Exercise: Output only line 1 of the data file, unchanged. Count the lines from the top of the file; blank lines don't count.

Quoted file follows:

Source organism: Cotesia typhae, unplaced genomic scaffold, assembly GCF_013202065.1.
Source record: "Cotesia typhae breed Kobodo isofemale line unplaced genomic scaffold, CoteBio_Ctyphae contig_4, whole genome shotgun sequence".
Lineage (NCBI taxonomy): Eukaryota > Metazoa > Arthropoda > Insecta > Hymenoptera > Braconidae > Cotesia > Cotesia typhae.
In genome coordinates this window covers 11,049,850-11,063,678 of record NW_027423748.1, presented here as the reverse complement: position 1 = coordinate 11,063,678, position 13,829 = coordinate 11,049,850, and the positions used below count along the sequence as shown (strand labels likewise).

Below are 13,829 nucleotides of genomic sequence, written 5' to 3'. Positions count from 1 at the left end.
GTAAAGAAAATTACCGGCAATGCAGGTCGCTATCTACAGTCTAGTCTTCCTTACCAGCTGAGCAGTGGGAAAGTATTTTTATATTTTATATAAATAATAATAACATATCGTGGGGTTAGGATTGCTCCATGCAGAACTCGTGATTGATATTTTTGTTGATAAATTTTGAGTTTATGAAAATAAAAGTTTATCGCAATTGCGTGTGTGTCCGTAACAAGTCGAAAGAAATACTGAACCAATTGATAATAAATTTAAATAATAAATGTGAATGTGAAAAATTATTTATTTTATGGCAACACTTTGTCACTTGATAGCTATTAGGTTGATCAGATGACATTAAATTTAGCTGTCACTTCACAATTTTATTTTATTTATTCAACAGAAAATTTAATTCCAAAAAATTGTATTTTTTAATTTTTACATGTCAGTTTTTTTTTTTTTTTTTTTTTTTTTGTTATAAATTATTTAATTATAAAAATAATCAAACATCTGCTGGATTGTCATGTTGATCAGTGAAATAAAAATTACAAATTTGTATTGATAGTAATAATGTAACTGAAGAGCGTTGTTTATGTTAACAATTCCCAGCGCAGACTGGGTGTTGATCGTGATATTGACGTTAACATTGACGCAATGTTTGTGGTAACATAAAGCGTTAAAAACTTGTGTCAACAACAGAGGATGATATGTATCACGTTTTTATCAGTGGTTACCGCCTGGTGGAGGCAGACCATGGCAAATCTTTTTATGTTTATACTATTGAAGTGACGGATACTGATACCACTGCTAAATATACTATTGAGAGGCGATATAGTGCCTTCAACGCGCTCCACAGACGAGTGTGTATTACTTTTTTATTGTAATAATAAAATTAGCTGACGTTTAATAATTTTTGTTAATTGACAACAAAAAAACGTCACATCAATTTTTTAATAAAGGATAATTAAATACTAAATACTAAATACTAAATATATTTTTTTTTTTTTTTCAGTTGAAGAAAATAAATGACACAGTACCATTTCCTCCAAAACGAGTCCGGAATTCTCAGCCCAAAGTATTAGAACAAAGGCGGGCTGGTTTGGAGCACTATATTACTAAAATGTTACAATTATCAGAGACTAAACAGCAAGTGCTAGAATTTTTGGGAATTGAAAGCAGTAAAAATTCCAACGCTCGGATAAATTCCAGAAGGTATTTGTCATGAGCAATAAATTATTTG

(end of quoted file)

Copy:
Source organism: Cotesia typhae, unplaced genomic scaffold, assembly GCF_013202065.1.